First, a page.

By Ashley Zimmerman
By David Von Bader
By Sayre Berman
By Steve Brennan
By Ashley Zimmerman
By Michele Eve Sandberg
By Abel Folgar
By Ashley Zimmerman
If Them Ickies singer/songwriter/guitarist Mickey Zetts hadn't watched the Marx Brothers movie Monkey Business with some friends while under the influence of LSD, South Florida might have been deprived of one of its most colorful and inventive bands. "I was watching the movie and tripping and saying, 'Oh my god, these people are my friends,'" recalls Zetts.
Apathy, a plotless musical whose characters were inspired by that night and those friends, was staged in 1995 by the Florida Playwrights' Theater in Hollywood. The songs from the show served as the early repertoire for Them Ickies, the band Zetts formed last fall with the theater's cofounder, Angela Thomas, a highly respected actress, director, and vocalist.
Zetts, a 27-year-old Fort Lauderdale native, alternately describes the quintet -- rounded out by Steve Reines on lead guitar, Ed Etheridge on bass, and Eddie Gresley on drums -- as a combination of "jazz, punk, and funk with Mersey-beat musings," "a burlesque," and a "postmodern cabaret." "When we came up with the name Them Ickies, we figured that if we're icky, we can get away with just about anything," explains Zetts, drinking a Heineken at Thomas' Hollywood apartment before a recent Octoberfest gig. "People can't put a category on us, but there is one thing they consistently say: We're fun."
When Them Ickies perform, they do so in costume, usually in '20s-style outfits augmented by A Clockwork Orange-inspired black eyeliner and faux porkpie hats. Thomas often wears flapper dresses, or, as is the case for today's gig, a Bavarian-style, red-and-white-striped skirt complete with corset and blond wig. On stage she dances the Charleston, bangs on a tambourine, and plays a slide whistle whenever she's not delivering her brash, boisterous vocals. Imagine Bette Midler morphing into a rambunctious Tracy Partridge.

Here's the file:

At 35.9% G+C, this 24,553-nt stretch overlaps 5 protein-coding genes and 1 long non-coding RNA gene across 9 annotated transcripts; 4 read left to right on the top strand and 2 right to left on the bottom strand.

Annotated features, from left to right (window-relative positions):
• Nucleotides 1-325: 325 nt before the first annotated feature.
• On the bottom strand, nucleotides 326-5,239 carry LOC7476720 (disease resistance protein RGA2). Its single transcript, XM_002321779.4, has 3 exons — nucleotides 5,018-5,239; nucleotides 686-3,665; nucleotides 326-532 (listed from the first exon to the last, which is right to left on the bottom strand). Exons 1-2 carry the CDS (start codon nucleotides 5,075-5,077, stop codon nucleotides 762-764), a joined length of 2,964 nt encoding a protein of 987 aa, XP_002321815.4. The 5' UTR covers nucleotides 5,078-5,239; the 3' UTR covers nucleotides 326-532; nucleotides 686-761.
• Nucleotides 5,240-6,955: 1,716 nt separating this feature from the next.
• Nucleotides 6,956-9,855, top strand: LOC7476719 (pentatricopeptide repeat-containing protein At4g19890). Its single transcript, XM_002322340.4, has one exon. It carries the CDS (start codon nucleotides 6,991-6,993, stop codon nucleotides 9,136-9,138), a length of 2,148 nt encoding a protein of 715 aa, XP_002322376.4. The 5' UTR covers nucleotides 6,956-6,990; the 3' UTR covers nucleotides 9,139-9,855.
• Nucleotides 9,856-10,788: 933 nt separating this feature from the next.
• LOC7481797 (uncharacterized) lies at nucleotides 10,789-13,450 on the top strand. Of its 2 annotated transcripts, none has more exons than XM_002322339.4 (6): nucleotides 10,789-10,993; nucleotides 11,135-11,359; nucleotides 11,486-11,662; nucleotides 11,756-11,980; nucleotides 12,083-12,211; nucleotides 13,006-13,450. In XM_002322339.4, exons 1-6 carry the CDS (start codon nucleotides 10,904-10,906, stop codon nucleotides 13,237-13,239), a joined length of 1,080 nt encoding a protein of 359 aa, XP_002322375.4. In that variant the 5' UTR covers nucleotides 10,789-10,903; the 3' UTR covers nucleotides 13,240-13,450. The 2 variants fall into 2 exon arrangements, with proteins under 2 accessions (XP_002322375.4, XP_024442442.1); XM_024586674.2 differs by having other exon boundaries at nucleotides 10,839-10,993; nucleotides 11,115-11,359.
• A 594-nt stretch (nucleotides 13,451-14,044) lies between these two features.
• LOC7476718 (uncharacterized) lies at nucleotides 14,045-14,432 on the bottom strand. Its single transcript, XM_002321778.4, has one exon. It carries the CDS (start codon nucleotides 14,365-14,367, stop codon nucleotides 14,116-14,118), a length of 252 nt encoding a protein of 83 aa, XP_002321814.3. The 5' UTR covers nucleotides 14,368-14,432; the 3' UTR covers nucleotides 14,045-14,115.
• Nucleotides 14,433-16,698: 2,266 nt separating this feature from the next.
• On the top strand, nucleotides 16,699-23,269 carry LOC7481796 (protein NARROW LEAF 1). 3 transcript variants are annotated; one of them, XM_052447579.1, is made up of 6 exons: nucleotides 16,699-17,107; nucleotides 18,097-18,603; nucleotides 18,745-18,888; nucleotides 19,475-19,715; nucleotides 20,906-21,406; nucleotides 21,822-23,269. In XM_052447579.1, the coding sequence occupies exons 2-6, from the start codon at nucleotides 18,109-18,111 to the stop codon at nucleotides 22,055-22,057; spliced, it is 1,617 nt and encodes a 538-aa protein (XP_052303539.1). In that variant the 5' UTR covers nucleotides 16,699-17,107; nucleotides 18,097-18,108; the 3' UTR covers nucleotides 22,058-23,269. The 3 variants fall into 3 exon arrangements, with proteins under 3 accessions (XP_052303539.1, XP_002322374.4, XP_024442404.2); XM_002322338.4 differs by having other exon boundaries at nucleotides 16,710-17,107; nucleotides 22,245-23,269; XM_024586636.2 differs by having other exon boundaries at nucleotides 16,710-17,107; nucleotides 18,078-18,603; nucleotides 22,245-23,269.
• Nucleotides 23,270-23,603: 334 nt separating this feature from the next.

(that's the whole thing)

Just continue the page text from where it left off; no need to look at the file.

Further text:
The band likes to play games with its audiences, to make them part of the show. During a recent gig at Navigator's Cyber Cafe in Davie, Zetts and Thomas bantered with the crowd before introducing the "secret word," a staple of any Ickies concert. The word of the night: passion. It was the moment the teens and twentysomethings in the audience had been waiting for. Thomas paused for just a moment, then exuberantly told them, "I'm filled with passion." Screams rose to the rafters.
For Halloween the band will host the Icky Pickin' Treat or Trickin' Halloween Hayride at Navigator's. The event will feature six bands on two stages, a costume contest, games such as Find the Needle in the Haystack and Bobbing For Beer, a Smashing Pumpkins Pumpkin Toss, and, according to Thomas, "there'll be bales of hay everywhere."
Ickies music, like the band's collective persona, is relentlessly upbeat, blending the best elements of power-pop, surf rock, doo-wop, Dixieland, and other styles, and exhibiting an astute sense of pop-music history in the process. (For example, the quick chord changes of "Get Out Now" recall the Monkees.) But while the band's musical elements shine with sunny optimism, the lyrics convey a wicked bite. Song titles such as "It Must Suck to Love You," "How Can I Make You Go Away," "I Love You but I Hate Your Friends, and "If I Can't Have Him, No One Will" illustrate the venom inherent in Zetts' lyrics. But humor and sensitivity are contained within, as is evident in these lines from Apathy's "U Smile 2 Much": "They say if you're a nobody/You can still be somebody else's sweetheart/And I can tell by the look on your face/Yeah, the stupid look on your face/That you're a dreamer." And delivered with Thomas' lilting, syrupy vocals, "U Smile 2 Much" is a great example of how the band's sense of melody gives even the sharpest lyrics a mellifluous spin.
While many Ickies songs deal with human relationships, romantic and otherwise, from a slightly skewed perspective, Zetts makes it clear that he's not probing the human psyche. "I try to shy away from that 'artistic' thing, because I don't feel that way," he says. "I feel like I'm more of a craftsman. My dad was a construction guy. I build a song like he built a house. There's no real depth or deep, dark soul there."
The band has released two CDs, one featuring seven songs from Apathy, the other a sampler offering three remixed versions of songs from the first release. The Ickies are in the midst of recording their first full-length CD, with the working title The Follies From Hell. Hopeful for a Christmas release, they plan to include 15 songs culled from more than four hours of material written by Zetts. The band's biggest challenge is deciding what to leave out. "It's a faucet, man," Zetts say of his output. "I just have to turn it on, and it goes." He writes at least one new song a week, sometimes two or three.
Zetts learned to write songs without the aid of instruments, thanks to a demanding girlfriend. "I was in a relationship with a girl who didn't like me to sit in the other room and play guitar. She always wanted to spend time with me," recalls Zetts, the word time dripping with resentment. "So I'd say, 'Yeah, honey,' and I'd watch TV, but I'd work on a song while I was sitting there. So I learned how to play guitar in my head. A lot of times, I'll complete an entire song, lyrics and everything, before I'll even play the first note of it on guitar."